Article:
The completeness of a work of art renders the small details with incredible importance. To some, it's the parts which linger in the background, almost unseen, which have the most meaning.
It seems to be themes such as these which underline a new compilation from theQuietus. Pairing up with Arts Council England, upcoming release 'Minor Characters' finds East India Youth, Forest Swords and more contributing new music themed around lesser figures in classic texts.
East India Youth, for example, is inspired by Lucy, from 'Fear And Loathing In Las Vegas', while Forest Swords plumbs for Miss Lonelyheart from 'Rear Window'.
Here's theQuietus editor John Doran to explain more:
"People have been singing stories about characters since year dot. I have always loved tunes that take me on a journey through some sort of narrative. At the same time I've always been fascinated by eccentrics and those on the periphery. The sort of people who inhabit John Steinbeck’s Cannery Row, or a Tom Waits number. I'm not saying it's some original break- through, I just wanted to kind of expand on it a little and see where it took people."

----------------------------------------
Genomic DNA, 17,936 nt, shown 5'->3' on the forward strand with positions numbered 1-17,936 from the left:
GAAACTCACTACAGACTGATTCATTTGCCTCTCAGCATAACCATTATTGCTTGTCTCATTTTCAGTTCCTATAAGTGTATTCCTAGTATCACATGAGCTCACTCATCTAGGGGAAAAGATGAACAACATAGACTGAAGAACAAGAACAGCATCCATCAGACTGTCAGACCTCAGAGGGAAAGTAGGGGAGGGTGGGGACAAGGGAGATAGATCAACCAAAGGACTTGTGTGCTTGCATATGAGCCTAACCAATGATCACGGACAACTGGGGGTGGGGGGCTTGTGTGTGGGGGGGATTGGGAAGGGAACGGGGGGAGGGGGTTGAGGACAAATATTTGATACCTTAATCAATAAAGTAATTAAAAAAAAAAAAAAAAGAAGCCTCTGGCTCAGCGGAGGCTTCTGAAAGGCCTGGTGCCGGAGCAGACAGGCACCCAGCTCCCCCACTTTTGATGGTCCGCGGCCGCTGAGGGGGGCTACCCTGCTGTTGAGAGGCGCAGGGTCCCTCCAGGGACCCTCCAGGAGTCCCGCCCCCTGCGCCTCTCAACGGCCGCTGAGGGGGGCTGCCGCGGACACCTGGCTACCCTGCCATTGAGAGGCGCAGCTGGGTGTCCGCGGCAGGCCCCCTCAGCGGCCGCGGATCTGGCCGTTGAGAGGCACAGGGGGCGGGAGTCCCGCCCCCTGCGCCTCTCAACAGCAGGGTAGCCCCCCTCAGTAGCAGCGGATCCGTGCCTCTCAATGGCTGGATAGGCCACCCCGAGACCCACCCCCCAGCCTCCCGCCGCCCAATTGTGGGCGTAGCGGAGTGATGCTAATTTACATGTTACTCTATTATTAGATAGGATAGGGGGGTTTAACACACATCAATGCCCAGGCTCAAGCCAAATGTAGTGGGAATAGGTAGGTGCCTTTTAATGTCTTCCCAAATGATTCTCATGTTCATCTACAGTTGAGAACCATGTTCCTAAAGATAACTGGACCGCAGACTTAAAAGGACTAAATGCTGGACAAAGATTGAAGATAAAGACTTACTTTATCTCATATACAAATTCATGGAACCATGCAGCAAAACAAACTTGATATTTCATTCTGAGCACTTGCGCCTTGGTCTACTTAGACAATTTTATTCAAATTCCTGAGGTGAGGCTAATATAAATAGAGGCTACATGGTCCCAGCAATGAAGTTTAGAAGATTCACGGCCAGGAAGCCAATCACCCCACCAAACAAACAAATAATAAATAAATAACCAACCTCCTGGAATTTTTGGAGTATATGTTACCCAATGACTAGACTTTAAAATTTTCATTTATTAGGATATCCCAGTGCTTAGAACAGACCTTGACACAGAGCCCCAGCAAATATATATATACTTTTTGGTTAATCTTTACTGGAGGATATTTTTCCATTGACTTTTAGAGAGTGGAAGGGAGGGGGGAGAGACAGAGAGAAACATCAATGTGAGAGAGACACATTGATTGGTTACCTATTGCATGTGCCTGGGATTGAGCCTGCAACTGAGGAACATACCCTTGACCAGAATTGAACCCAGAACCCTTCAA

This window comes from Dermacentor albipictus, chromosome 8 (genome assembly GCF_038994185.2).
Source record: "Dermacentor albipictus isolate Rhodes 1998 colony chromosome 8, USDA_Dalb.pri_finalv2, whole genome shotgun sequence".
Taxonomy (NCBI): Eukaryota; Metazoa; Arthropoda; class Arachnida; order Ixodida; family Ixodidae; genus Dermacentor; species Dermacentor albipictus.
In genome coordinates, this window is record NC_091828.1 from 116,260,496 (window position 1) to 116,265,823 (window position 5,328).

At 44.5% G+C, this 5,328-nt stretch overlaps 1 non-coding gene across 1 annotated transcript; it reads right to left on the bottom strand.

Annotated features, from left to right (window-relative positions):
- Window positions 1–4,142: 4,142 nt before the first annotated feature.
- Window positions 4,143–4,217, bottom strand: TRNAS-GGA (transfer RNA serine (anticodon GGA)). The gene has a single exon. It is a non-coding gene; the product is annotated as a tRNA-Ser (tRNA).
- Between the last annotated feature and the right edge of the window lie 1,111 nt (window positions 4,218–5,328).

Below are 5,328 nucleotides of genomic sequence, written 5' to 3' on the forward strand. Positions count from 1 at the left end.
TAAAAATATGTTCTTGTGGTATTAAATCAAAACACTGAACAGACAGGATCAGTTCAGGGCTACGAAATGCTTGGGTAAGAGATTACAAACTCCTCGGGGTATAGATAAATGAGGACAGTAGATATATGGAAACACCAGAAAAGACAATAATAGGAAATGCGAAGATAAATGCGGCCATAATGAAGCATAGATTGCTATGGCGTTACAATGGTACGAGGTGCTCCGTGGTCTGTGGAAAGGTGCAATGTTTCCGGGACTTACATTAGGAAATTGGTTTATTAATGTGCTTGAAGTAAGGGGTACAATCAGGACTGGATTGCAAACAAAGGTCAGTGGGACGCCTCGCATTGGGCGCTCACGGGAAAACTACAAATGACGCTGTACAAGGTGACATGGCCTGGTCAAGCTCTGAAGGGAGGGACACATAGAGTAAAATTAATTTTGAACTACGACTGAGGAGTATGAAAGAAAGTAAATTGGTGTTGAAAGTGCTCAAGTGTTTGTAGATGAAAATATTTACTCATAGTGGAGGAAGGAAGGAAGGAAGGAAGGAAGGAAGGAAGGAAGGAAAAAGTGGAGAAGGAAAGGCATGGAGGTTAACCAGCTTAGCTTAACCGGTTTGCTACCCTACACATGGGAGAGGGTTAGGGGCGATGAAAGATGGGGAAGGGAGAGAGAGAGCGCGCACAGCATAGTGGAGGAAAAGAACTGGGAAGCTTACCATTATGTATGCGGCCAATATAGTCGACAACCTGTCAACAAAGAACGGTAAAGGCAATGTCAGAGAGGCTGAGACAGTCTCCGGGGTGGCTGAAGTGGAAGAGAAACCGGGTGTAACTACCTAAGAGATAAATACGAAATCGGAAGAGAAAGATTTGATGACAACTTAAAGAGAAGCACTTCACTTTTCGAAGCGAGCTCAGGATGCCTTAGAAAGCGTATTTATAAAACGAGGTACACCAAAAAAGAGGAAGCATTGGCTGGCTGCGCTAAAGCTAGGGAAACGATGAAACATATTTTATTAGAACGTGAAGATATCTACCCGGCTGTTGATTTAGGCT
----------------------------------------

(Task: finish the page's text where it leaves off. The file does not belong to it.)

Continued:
Set to be available as a free download via BandCamp, 'Minor Characters' was created with assistance from Arts Council England's Chris Bye.
1. East India Youth – 'Terminally Jangled' (Lucy from Fear And Loathing)
2. English Heretic – 'Lavinia Whateley' (Lavinia Whateley from The Dunwich Horror)
3. Luke Abbott – 'Fantasy Wurlitzer' (Organ Morgan from Under Milk Wood)
4. Ten Mouth Electron – 'Lux Mundi' (de Selby from The Third Policeman)
5. Forest Swords – 'Miss Lonely Heart' (Miss Lonelyheart from Rear Window)
6. The Lone Taxidermist – 'Marion' (Marion from Wings Of Desire)
A pioneering work in minimalist composition, Terry Riley's 'In C' continues to challenge and beguile, entice and confound.